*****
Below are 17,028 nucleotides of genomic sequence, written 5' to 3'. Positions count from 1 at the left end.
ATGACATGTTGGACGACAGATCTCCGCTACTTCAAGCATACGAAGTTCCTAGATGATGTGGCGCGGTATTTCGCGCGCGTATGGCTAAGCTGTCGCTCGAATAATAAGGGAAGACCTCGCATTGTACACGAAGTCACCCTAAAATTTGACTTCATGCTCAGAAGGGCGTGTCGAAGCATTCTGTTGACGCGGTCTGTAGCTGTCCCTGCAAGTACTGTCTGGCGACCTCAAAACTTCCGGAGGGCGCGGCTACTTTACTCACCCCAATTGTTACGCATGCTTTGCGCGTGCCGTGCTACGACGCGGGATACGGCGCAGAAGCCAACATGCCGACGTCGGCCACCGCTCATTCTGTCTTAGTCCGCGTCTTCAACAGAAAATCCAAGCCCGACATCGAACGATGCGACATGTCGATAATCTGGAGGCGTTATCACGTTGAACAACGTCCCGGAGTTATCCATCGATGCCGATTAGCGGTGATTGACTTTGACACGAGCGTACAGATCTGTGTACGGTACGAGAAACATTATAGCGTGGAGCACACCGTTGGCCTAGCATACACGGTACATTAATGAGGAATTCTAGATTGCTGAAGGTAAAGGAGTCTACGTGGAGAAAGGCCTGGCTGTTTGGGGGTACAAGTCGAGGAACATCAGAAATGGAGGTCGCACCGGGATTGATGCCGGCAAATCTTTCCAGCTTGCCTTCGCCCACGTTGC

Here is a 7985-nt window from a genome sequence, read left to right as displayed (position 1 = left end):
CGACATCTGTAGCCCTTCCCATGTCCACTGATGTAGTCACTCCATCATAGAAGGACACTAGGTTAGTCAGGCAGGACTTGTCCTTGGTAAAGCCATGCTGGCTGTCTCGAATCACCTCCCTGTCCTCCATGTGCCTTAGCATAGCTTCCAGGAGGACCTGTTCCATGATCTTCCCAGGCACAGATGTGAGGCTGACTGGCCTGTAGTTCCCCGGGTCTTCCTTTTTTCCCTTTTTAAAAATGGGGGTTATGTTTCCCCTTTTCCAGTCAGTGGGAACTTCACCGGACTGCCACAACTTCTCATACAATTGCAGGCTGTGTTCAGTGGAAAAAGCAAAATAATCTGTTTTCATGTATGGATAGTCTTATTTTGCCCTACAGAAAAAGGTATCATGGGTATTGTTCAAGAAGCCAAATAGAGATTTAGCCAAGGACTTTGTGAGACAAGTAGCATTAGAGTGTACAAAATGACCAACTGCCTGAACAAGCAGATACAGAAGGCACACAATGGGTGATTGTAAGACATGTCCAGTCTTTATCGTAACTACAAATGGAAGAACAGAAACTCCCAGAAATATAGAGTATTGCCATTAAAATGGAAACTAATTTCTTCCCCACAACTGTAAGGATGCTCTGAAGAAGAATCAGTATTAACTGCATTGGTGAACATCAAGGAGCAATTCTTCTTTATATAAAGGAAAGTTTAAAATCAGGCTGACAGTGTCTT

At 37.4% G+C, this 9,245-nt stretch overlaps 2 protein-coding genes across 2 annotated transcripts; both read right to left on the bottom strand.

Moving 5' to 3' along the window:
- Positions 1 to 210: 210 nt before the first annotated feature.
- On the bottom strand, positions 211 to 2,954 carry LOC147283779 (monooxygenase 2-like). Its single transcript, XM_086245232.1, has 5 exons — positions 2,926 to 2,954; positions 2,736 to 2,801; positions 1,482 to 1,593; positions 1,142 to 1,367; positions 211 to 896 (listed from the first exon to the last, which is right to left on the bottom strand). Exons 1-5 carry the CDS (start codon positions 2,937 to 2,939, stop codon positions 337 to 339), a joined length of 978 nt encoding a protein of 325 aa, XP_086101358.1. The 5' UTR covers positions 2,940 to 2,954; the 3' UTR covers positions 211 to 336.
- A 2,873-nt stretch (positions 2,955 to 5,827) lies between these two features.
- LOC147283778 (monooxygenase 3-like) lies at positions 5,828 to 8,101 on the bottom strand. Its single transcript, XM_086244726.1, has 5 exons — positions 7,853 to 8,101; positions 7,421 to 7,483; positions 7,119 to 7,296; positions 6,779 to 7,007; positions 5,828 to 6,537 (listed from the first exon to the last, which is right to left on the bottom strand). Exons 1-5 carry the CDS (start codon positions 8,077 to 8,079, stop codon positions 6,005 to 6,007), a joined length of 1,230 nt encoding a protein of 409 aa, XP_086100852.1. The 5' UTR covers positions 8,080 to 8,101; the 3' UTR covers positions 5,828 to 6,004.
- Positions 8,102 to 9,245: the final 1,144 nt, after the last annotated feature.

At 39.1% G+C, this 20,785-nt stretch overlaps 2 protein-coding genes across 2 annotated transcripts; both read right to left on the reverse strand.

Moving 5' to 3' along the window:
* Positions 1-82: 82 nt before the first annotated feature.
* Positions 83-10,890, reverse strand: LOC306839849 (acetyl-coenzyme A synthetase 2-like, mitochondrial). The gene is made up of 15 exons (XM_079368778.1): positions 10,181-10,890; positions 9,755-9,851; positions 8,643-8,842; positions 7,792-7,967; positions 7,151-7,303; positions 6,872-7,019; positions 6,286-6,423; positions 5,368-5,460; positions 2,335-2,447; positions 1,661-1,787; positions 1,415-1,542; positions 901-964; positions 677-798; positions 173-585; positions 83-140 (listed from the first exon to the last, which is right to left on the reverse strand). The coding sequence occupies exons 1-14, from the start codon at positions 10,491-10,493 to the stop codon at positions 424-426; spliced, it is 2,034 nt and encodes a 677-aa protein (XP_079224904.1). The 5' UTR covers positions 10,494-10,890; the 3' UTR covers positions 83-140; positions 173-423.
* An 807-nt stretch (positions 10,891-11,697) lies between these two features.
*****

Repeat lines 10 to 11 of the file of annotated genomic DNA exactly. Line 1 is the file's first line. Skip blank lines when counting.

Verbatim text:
- LOC147283778 (monooxygenase 3-like) lies at positions 5,828 to 8,101 on the bottom strand. Its single transcript, XM_086244726.1, has 5 exons — positions 7,853 to 8,101; positions 7,421 to 7,483; positions 7,119 to 7,296; positions 6,779 to 7,007; positions 5,828 to 6,537 (listed from the first exon to the last, which is right to left on the bottom strand). Exons 1-5 carry the CDS (start codon positions 8,077 to 8,079, stop codon positions 6,005 to 6,007), a joined length of 1,230 nt encoding a protein of 409 aa, XP_086100852.1. The 5' UTR covers positions 8,080 to 8,101; the 3' UTR covers positions 5,828 to 6,004.
- Positions 8,102 to 9,245: the final 1,144 nt, after the last annotated feature.